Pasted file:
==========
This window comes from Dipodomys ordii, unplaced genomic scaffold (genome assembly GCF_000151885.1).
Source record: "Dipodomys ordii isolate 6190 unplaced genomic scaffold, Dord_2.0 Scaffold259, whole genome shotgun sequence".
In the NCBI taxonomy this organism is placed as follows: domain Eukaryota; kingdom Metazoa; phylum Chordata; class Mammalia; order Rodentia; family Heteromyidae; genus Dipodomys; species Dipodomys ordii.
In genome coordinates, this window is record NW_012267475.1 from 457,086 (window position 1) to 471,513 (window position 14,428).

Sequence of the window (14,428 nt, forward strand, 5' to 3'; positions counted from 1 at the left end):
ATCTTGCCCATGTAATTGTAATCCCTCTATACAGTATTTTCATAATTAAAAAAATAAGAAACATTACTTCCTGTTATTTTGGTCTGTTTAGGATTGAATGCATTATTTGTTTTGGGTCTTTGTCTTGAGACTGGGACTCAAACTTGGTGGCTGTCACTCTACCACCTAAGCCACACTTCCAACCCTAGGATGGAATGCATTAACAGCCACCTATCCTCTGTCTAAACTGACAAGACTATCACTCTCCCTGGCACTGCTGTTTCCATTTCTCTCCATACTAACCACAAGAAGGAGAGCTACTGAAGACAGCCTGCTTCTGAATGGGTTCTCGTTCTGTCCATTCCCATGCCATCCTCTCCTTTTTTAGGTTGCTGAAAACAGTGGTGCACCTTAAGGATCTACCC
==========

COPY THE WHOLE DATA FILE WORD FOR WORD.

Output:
This window comes from Dipodomys ordii, unplaced genomic scaffold (genome assembly GCF_000151885.1).
Source record: "Dipodomys ordii isolate 6190 unplaced genomic scaffold, Dord_2.0 Scaffold259, whole genome shotgun sequence".
In the NCBI taxonomy this organism is placed as follows: domain Eukaryota; kingdom Metazoa; phylum Chordata; class Mammalia; order Rodentia; family Heteromyidae; genus Dipodomys; species Dipodomys ordii.
In genome coordinates, this window is record NW_012267475.1 from 457,086 (window position 1) to 471,513 (window position 14,428).

Sequence of the window (14,428 nt, forward strand, 5' to 3'; positions counted from 1 at the left end):
ATCTTGCCCATGTAATTGTAATCCCTCTATACAGTATTTTCATAATTAAAAAAATAAGAAACATTACTTCCTGTTATTTTGGTCTGTTTAGGATTGAATGCATTATTTGTTTTGGGTCTTTGTCTTGAGACTGGGACTCAAACTTGGTGGCTGTCACTCTACCACCTAAGCCACACTTCCAACCCTAGGATGGAATGCATTAACAGCCACCTATCCTCTGTCTAAACTGACAAGACTATCACTCTCCCTGGCACTGCTGTTTCCATTTCTCTCCATACTAACCACAAGAAGGAGAGCTACTGAAGACAGCCTGCTTCTGAATGGGTTCTCGTTCTGTCCATTCCCATGCCATCCTCTCCTTTTTTAGGTTGCTGAAAACAGTGGTGCACCTTAAGGATCTACCC